# How to solve $\int \tan^2(x) \sec (x) \ dx$? [duplicate]

How should one solve the following integral? $$\int \tan^2(x) \sec (x) \ dx$$

I can't think of any substitutions to be made involving $\tan^2(x)=\sec^2 (x)-1$ or $\sec^2(x)=\tan^2(x)+1$, which is how I've been solving most of the similar problems in my book until now. What should I do?

• Try to make substitution. Mar 3, 2015 at 21:45
• @Asker, what about integration by parts? Would it work? Mar 3, 2015 at 21:46
• @science When I substitute $u= \sec x$ then I end up with $\int \sqrt {u^2-1} \ du$, which I'm not sure how to integrate. Mar 3, 2015 at 21:47
• @Artem I thought of integrating by parts, but I stupidly missed the right parts! After giving it another try with the right ones, it worked out well- thanks! Mar 3, 2015 at 21:50
• Did you try searching ("integral tan sec", for example)? This was asked earlier today... Mar 3, 2015 at 23:09

Only by doing this in two harder ways did I catch a really nice trick for this problem in particular.

By doing $\tan^2(x)=\sec^2(x)-1$ we get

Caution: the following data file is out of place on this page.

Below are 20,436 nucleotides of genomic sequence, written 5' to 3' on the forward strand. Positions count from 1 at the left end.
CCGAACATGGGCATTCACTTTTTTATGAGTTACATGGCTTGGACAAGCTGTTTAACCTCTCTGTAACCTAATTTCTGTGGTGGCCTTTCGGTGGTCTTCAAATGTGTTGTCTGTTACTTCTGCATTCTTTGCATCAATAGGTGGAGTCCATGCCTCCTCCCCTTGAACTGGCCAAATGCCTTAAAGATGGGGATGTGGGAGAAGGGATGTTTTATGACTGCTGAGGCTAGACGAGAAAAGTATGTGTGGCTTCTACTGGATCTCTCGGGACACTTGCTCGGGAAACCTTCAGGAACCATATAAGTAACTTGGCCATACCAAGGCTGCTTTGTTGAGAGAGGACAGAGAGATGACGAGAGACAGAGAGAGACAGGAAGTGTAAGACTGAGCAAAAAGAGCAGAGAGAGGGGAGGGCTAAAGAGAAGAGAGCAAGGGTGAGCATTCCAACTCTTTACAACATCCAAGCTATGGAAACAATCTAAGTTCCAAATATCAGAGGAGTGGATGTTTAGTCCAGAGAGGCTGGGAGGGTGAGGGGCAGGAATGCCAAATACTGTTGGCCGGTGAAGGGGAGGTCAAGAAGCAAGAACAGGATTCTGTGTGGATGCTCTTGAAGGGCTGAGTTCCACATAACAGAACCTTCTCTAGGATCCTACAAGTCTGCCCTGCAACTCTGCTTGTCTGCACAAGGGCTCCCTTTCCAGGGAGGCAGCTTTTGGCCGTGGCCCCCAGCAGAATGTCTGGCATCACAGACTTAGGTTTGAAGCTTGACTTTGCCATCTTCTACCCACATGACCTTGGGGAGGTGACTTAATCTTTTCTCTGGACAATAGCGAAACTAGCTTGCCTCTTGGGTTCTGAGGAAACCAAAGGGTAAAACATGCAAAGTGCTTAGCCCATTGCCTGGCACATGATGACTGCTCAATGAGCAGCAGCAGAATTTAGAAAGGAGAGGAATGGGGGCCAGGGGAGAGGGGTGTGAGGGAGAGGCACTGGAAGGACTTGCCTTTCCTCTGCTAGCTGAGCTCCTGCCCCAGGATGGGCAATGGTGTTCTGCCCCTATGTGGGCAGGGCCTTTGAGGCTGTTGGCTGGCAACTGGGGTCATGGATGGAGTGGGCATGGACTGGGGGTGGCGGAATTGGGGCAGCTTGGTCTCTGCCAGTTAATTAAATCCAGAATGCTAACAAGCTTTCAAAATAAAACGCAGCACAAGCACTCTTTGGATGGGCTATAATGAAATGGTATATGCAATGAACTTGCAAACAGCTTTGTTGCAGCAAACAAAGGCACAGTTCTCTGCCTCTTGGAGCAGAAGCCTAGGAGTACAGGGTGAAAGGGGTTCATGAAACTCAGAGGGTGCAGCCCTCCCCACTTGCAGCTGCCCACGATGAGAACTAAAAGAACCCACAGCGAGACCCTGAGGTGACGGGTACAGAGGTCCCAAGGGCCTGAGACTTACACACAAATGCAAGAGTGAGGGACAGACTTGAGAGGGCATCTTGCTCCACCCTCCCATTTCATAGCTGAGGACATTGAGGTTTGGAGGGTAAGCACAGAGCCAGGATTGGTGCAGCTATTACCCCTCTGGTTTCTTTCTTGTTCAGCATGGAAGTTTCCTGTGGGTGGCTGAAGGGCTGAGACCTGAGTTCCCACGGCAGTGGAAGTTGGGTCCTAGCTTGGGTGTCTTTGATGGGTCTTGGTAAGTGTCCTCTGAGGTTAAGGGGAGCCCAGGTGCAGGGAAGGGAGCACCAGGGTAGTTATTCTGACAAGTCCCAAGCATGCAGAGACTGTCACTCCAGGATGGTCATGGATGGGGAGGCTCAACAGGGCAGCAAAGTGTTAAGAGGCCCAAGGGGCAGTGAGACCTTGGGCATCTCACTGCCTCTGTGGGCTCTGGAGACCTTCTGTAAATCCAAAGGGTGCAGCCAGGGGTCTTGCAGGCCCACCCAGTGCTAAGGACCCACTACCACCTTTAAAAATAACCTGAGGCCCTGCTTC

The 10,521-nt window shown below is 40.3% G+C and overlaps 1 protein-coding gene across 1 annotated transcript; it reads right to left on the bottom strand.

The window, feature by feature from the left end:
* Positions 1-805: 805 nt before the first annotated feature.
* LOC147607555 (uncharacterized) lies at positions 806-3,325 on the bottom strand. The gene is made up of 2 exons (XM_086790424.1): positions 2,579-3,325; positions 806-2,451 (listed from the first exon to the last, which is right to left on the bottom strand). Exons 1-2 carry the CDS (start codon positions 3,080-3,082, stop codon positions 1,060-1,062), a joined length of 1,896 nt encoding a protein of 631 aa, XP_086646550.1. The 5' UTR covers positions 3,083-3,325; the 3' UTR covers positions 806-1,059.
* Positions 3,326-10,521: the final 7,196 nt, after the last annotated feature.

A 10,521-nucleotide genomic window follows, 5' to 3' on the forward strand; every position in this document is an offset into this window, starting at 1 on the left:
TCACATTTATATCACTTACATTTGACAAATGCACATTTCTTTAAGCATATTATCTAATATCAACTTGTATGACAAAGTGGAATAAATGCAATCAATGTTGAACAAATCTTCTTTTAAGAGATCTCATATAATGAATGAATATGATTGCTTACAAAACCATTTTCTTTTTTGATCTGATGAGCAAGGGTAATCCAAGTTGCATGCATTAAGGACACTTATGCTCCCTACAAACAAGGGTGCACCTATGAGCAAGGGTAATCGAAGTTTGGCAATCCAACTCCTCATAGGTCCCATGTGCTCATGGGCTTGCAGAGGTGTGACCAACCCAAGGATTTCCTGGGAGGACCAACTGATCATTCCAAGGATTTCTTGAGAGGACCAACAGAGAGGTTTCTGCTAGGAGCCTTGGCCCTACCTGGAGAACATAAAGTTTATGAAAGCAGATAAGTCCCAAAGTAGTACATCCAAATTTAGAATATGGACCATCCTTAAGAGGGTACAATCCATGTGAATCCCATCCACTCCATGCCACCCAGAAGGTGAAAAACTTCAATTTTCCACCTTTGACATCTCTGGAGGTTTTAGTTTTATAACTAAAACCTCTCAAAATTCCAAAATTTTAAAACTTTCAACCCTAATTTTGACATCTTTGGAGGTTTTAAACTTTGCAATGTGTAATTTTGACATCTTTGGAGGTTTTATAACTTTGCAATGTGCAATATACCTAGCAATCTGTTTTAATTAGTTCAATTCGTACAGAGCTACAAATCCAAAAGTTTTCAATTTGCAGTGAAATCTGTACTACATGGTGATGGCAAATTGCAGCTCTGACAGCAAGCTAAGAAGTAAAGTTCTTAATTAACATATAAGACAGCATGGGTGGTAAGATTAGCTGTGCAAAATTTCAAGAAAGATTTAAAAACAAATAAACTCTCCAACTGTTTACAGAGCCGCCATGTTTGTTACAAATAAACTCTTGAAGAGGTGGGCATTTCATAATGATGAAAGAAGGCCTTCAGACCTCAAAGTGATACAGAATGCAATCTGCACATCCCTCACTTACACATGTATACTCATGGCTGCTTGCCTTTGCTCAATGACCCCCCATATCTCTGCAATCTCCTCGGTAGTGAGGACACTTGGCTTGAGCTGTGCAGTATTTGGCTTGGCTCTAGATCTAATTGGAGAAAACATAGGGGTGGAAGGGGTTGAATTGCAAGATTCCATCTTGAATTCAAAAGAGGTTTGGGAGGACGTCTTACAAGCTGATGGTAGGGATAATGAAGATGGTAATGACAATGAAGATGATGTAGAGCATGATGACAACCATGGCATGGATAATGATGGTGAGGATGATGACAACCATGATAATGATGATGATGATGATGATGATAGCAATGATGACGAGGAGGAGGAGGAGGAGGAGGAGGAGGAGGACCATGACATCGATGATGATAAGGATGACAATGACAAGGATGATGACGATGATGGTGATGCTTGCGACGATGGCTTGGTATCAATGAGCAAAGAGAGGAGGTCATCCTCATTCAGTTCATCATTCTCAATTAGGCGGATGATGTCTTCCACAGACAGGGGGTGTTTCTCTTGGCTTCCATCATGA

$$\int \sec(x) \tan^2(x) dx = \int \sec^3(x) dx - \int \sec(x) dx.$$

On the other hand, by integrating by parts with $dv=\sec(x) \tan(x) dx$ and $u=\tan(x)$, we get

$$\int \sec(x) \tan^2(x) dx = \sec(x) \tan(x) - \int \sec^3(x) dx.$$

$$2 \int \sec(x) \tan^2(x) dx = \sec(x) \tan(x) - \int \sec(x) dx.$$

So you just have to compute the last integral, which I will leave to you.

• +1 for adding the equations like that- fantastic solution. Mar 3, 2015 at 23:10

To build on Ian's answer, you may find it easier to integrate $2\sec^3(x)dx$ instead of just $\sec^3(x)dx$.

Hint as to why this might be easier: $\sec x\tan^2x$

• I think this answer would be more appropriate as a comment to Ian's answer. Mar 3, 2015 at 22:02
• unfortunately, I do not have enough reputation to comment on the posts of others. Mar 4, 2015 at 13:31
• Ah, that's a pity. I didn't remember that. Mar 4, 2015 at 14:38

In terms of sine and cosine you have $$\int \frac{\sin^2x}{\cos^3x}\,dx= \int\frac{\sin^2x}{(1-\sin^2x)^2}\cos x\,dx$$ With the substitution $t=\sin x$ the integral becomes (after splitting into partial fractions) $$\int\frac{t^2}{(1-t^2)^2}\,dt = \frac{1}{4}\int\left( \frac{1}{t-1}+\frac{1}{(t-1)^2}-\frac{1}{t+1}+\frac{1}{(t+1)^2} \right)\,dt$$ which is elementary.